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Biographical/Historical Information

Adolph Frank was a German chemist, known for his work with potash and creating an industry around it. Born in Klötze, he was an apprentice to an apothecary in Osterburg before attending university in Berlin and studying pharmacy, technology and the natural sciences (1855-1857). He then earned his doctorate in chemistry in Göttingen. His other work involved fertilizers, the effects of light on bottled materials, and hydrogen extraction for blimps with Carl von Linde. Adolph Frank was awarded the John Scott Medal of The Franklin Institute in Philadelphia in 1893.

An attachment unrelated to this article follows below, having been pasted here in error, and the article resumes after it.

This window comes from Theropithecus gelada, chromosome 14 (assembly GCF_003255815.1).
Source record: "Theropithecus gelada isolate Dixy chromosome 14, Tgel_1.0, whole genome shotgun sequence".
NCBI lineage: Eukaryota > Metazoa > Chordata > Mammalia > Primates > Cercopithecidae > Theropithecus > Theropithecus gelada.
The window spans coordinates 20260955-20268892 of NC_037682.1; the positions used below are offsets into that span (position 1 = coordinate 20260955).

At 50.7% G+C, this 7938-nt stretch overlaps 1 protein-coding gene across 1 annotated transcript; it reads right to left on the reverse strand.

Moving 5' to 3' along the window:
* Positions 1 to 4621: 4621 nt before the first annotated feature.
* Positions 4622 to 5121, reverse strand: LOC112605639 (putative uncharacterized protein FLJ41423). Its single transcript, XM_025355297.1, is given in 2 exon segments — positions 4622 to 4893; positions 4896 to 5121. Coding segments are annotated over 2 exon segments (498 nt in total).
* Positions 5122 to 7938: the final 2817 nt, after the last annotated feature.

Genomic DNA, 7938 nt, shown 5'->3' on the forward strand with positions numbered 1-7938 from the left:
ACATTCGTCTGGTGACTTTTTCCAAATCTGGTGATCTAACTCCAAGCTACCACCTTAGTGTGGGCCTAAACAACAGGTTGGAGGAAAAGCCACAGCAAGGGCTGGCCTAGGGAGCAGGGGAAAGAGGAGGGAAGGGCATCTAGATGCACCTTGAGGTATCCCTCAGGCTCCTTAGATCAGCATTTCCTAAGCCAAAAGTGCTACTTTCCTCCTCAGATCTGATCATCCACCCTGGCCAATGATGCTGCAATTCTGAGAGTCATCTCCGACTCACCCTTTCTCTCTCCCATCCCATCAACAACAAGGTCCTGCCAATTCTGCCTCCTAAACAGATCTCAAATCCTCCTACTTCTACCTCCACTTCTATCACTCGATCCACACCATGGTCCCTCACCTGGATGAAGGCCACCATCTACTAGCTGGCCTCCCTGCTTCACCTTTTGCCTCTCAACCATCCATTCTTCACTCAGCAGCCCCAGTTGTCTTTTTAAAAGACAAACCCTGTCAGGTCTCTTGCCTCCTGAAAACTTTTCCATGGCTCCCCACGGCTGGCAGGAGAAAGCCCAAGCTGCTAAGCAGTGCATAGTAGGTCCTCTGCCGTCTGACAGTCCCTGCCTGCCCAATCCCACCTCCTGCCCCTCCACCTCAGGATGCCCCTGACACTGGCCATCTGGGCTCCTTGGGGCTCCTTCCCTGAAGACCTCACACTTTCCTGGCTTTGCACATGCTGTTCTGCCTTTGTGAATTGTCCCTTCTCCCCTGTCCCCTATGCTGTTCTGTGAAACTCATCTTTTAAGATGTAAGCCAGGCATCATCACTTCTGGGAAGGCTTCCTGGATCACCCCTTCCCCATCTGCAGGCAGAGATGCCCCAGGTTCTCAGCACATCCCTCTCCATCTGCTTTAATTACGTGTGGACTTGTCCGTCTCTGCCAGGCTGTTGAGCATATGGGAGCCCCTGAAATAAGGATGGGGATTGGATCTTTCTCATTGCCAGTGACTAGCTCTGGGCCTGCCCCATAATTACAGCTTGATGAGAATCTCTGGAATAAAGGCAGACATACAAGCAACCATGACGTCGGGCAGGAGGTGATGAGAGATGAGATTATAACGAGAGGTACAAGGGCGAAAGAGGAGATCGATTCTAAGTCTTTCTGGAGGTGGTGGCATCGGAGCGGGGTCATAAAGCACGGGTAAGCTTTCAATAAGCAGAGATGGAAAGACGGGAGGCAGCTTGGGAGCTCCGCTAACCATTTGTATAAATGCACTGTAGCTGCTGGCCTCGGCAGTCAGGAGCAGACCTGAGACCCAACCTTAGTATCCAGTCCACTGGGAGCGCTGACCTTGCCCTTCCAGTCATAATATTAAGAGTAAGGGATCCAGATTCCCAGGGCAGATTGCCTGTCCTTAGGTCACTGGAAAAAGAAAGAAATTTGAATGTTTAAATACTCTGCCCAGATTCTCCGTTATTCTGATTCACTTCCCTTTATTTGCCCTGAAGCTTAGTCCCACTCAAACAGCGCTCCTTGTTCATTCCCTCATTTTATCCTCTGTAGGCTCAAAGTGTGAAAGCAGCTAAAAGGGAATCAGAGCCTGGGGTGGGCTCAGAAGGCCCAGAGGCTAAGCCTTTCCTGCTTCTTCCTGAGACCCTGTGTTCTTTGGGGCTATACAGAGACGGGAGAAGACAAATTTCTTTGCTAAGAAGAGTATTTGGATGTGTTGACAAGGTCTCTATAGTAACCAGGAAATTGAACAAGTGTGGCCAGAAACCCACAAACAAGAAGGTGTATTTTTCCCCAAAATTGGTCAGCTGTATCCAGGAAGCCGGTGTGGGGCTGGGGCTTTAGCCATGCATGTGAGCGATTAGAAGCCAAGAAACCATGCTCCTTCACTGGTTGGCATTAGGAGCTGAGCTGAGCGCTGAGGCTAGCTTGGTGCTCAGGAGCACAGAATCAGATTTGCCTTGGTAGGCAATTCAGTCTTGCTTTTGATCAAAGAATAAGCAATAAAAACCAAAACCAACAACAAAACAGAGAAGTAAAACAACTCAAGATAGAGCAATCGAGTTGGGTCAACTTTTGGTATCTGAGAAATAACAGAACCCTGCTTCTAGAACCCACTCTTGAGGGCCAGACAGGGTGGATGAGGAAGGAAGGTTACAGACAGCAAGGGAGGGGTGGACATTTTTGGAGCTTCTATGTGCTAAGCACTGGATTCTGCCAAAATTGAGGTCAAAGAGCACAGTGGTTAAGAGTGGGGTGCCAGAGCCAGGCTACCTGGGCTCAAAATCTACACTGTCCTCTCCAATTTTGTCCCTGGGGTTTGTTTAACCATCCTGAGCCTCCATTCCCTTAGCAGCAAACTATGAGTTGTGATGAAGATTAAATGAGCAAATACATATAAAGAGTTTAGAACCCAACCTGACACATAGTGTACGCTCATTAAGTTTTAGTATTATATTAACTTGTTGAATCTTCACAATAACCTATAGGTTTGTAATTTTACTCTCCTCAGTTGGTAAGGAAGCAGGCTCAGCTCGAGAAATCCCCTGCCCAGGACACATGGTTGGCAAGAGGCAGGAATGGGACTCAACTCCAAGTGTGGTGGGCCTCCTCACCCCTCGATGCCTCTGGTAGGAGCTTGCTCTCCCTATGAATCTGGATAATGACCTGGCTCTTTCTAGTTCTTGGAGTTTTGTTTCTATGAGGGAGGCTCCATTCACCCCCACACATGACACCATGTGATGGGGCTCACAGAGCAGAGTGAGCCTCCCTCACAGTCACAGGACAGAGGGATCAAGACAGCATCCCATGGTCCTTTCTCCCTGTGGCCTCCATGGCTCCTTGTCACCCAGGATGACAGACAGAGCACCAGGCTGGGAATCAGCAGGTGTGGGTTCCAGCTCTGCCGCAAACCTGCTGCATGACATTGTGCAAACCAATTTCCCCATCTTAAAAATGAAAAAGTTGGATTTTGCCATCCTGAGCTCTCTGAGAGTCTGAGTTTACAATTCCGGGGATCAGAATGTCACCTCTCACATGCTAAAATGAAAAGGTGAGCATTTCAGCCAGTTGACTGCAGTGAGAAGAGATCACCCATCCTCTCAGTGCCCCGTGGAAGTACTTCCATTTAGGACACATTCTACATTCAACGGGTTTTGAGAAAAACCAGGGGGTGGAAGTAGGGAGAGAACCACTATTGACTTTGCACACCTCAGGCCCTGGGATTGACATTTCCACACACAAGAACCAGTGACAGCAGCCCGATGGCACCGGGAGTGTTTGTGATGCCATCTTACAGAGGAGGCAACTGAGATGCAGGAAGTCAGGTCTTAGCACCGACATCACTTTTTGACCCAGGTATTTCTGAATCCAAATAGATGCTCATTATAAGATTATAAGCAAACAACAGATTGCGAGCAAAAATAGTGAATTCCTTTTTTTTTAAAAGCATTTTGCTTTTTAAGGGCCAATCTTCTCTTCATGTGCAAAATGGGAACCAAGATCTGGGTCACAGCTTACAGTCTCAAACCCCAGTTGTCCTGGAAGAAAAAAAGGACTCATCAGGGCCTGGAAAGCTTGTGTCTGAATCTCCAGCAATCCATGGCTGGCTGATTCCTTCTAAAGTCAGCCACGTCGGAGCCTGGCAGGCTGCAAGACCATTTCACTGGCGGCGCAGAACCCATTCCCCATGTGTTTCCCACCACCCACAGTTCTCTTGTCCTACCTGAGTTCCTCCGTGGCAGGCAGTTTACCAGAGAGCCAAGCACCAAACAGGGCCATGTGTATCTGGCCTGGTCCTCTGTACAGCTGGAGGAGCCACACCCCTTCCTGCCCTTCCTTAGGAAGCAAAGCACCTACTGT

Gustav Schmidt was born in Peine in 1888. He studied painting and graphics at the Dresden Art Academy under Robert Sterl, Osmar Schindler, and Carl Bantzer. Between 1911 and 1913, he was a master student of Otto Gussmann. Schmidt served during World War I and returned in 1917 due to severe injuries. In 1919, he settled in Dresden and worked as a freelance artist. Most of his works depicted classical and biblical scenes.

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Schmidt, Gustav: Portrait of Dr. Adolph Frank, Leo Baeck Institute, 77.49.